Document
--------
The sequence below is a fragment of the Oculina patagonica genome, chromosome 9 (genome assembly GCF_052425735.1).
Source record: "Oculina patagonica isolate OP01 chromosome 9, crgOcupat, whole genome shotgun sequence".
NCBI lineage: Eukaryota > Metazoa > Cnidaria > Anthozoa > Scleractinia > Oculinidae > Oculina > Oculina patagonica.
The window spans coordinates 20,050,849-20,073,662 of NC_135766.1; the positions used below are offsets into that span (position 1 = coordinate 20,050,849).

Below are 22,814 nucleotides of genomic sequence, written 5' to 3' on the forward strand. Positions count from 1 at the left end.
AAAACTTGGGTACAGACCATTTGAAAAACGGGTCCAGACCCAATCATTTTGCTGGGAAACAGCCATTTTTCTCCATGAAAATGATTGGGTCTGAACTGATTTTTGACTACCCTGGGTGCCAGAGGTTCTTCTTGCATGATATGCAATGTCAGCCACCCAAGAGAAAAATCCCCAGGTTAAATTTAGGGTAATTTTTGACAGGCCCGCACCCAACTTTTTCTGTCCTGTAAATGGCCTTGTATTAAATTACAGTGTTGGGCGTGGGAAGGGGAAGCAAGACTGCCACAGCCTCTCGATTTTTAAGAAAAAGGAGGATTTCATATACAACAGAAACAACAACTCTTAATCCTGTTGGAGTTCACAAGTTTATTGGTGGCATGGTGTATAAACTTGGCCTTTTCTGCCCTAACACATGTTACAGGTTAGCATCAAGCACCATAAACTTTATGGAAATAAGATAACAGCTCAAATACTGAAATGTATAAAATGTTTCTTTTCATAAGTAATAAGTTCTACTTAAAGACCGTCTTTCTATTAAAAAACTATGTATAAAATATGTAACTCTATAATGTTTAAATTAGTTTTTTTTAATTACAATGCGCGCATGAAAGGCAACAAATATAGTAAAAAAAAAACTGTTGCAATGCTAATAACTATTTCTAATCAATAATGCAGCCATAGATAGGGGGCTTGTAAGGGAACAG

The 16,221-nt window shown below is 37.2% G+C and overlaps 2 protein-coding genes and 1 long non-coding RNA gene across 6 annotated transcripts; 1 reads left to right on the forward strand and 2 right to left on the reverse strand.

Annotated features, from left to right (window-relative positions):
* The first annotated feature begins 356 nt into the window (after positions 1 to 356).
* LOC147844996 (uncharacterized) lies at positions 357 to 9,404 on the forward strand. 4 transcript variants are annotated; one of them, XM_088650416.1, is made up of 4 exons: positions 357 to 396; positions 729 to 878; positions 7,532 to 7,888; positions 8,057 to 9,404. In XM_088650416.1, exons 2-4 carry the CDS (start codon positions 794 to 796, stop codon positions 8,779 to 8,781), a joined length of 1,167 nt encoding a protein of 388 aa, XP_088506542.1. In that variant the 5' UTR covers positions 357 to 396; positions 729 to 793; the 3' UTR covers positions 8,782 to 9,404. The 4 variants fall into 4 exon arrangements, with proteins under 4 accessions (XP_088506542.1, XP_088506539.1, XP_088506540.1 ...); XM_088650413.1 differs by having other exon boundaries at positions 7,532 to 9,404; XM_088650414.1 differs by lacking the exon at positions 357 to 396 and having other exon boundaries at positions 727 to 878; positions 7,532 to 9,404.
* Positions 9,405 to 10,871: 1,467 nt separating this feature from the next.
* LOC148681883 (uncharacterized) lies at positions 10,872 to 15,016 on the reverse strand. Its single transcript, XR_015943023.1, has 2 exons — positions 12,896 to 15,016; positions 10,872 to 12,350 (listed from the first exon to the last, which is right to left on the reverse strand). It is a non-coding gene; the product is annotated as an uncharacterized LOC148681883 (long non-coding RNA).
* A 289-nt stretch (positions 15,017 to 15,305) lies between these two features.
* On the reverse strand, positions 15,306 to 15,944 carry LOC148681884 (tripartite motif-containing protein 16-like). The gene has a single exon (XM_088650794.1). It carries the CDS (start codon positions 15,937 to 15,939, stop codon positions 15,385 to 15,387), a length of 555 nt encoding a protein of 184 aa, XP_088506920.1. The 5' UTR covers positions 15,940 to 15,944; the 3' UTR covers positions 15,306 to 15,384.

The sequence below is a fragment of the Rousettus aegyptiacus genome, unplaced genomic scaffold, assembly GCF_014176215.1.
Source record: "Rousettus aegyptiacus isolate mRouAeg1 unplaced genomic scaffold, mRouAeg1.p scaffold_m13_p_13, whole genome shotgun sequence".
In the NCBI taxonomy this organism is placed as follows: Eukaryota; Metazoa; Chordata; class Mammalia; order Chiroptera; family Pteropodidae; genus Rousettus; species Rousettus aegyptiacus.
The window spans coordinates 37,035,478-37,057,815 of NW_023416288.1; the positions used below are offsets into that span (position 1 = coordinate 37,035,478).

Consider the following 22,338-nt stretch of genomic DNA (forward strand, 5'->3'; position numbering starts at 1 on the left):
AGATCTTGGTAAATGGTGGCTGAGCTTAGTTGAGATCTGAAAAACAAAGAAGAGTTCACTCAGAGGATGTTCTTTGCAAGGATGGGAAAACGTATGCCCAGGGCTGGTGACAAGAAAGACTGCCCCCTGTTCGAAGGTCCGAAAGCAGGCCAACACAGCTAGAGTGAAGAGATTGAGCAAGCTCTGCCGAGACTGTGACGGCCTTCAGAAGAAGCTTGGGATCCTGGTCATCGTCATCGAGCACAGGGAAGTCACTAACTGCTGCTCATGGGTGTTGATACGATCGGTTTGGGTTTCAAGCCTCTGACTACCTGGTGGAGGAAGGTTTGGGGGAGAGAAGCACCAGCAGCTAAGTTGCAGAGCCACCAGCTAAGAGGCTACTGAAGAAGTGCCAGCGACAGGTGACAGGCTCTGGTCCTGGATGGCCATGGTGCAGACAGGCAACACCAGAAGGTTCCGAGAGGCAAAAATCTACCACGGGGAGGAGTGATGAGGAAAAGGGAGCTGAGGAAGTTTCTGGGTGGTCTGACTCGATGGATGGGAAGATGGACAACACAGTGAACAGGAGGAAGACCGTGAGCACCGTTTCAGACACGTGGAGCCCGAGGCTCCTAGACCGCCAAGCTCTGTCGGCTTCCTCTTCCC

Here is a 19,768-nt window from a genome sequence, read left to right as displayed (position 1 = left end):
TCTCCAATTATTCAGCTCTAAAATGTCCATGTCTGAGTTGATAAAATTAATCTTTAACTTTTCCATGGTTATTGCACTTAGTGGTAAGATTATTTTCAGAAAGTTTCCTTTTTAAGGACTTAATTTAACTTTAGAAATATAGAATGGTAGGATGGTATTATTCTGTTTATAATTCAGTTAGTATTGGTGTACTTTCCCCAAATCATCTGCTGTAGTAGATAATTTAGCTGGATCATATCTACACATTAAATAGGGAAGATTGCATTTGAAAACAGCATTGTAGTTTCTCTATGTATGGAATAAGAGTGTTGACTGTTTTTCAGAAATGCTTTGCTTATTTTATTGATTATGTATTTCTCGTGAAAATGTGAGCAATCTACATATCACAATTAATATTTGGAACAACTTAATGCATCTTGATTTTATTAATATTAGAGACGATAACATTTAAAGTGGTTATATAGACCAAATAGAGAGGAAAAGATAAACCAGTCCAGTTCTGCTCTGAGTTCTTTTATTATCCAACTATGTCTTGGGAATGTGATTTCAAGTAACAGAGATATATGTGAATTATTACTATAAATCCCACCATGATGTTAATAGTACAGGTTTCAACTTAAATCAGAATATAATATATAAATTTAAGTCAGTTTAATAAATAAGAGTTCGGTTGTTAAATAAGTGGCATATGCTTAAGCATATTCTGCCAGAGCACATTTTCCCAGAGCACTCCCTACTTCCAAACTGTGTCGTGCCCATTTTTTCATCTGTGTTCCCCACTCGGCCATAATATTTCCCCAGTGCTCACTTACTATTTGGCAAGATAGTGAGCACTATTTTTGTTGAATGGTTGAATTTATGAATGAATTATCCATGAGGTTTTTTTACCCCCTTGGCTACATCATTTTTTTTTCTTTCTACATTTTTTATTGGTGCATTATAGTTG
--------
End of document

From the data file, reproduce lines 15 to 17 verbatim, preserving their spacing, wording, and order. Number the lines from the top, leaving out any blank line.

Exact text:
The sequence below is a fragment of the Rousettus aegyptiacus genome, unplaced genomic scaffold, assembly GCF_014176215.1.
Source record: "Rousettus aegyptiacus isolate mRouAeg1 unplaced genomic scaffold, mRouAeg1.p scaffold_m13_p_13, whole genome shotgun sequence".
In the NCBI taxonomy this organism is placed as follows: Eukaryota; Metazoa; Chordata; class Mammalia; order Chiroptera; family Pteropodidae; genus Rousettus; species Rousettus aegyptiacus.